Doctors have long known that men with low testosterone are at greater risk for developing type 2 diabetes. For the first time, researchers have identified how testosterone helps men regulate blood sugar by triggering key signaling mechanisms in islets, clusters of cells within the pancreas that produce insulin. The findings, co-authored by Tulane University researchers, were published recently in the medical journal Cell Metabolism.
The study could help identify new treatments for type 2 diabetes in the large number of men with low testosterone due to age or prostate-cancer therapies.
Researchers used specially bred male mice that had insulin-producing cells with no androgen receptors. (The cell could not respond to the actions of testosterone.) The mice were fed a Western diet rich in fats and sugar and then the researchers tested their response to glucose. These special mice had lower insulin secretion and higher blood glucose compared with normal mice in the control group.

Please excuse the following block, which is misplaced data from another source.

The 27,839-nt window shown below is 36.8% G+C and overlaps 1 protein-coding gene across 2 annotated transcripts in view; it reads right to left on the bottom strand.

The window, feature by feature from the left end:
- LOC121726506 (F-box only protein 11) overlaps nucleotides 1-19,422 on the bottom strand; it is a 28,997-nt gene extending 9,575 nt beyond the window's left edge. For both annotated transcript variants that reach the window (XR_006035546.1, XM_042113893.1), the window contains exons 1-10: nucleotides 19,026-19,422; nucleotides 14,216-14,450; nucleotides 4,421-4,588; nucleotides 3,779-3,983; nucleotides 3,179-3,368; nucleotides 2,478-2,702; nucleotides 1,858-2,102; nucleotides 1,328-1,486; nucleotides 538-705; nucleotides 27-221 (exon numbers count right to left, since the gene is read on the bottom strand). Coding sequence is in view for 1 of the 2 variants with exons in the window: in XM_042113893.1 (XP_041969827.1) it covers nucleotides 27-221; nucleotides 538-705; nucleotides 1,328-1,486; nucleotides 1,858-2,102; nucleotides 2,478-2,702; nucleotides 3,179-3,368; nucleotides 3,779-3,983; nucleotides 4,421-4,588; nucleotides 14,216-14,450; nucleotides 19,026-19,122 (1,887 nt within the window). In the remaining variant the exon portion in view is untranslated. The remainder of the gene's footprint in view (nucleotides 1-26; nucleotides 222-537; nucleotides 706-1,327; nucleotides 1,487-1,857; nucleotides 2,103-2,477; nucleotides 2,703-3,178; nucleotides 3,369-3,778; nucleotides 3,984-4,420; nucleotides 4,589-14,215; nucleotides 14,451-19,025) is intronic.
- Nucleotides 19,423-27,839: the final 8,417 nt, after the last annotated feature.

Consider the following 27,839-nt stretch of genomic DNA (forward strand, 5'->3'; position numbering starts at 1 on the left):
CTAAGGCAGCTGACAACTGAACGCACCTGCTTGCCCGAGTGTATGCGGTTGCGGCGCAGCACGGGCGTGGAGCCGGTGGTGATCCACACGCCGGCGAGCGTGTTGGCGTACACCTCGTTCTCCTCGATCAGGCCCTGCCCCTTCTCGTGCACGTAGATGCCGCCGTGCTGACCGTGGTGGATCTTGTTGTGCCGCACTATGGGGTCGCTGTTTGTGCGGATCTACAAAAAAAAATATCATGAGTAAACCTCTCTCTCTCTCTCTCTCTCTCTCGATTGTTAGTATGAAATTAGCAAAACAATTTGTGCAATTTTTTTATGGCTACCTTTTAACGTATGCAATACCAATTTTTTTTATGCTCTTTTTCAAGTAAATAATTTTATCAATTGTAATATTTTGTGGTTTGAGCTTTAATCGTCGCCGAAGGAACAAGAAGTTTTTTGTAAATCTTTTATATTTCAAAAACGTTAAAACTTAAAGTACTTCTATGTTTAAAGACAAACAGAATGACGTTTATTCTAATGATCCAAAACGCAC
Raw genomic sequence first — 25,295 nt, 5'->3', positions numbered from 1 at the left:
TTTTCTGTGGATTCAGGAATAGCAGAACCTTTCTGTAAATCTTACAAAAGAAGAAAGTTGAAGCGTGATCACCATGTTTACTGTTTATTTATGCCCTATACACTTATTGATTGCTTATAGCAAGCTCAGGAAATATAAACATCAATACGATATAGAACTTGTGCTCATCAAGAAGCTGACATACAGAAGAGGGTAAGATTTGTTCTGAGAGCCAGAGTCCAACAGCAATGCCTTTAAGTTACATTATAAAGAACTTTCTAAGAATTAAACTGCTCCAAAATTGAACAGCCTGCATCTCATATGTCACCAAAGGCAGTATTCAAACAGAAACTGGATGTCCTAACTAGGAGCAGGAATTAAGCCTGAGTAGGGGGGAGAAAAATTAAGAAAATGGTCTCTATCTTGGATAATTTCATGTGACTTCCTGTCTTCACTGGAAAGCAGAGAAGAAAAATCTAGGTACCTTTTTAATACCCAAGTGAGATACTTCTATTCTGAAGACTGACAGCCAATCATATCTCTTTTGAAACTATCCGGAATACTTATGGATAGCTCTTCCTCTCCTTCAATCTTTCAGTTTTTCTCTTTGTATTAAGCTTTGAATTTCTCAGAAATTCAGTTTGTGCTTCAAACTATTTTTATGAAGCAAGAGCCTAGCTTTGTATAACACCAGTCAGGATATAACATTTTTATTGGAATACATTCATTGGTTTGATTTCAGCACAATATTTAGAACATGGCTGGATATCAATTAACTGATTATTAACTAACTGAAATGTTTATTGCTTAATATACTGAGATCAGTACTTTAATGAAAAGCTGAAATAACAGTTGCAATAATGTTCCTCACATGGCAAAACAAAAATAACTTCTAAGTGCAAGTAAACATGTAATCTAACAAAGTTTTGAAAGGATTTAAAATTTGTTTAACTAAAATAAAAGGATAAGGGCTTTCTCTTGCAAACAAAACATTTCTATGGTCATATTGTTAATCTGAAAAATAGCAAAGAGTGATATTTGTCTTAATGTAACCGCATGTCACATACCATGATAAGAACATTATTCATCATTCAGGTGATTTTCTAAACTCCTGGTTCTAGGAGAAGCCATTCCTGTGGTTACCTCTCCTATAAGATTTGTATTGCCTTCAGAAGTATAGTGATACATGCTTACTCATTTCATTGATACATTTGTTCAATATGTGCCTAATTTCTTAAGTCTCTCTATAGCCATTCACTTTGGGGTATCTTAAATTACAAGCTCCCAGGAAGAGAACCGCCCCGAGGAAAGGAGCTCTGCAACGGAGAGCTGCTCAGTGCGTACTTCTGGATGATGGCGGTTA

To better understand how testosterone interacts with insulin production within the pancreas, researchers administered testosterone and glucose directly to human insulin-producing (islet) cells treated with a substance to block the androgen receptor. They did the same to insulin-producing cells harvested from mice without androgen receptors.In both cases,the normal islet cells showed decreased insulin production compared with islet cells.
“We have found the cause — and a potential treatment pathway — for type 2 diabetes in testosterone-deficient men,” says senior author Franck Mauvais-Jarvis, M.D., a professor in the Department of Medicine at Tulane University School of Medicine. “Our study shows that testosterone is an anti-diabetic hormone in men. If we can modulate its action without side effects, it is a therapeutic avenue for type 2 diabetes.”
Source: Tulane University School of Medicine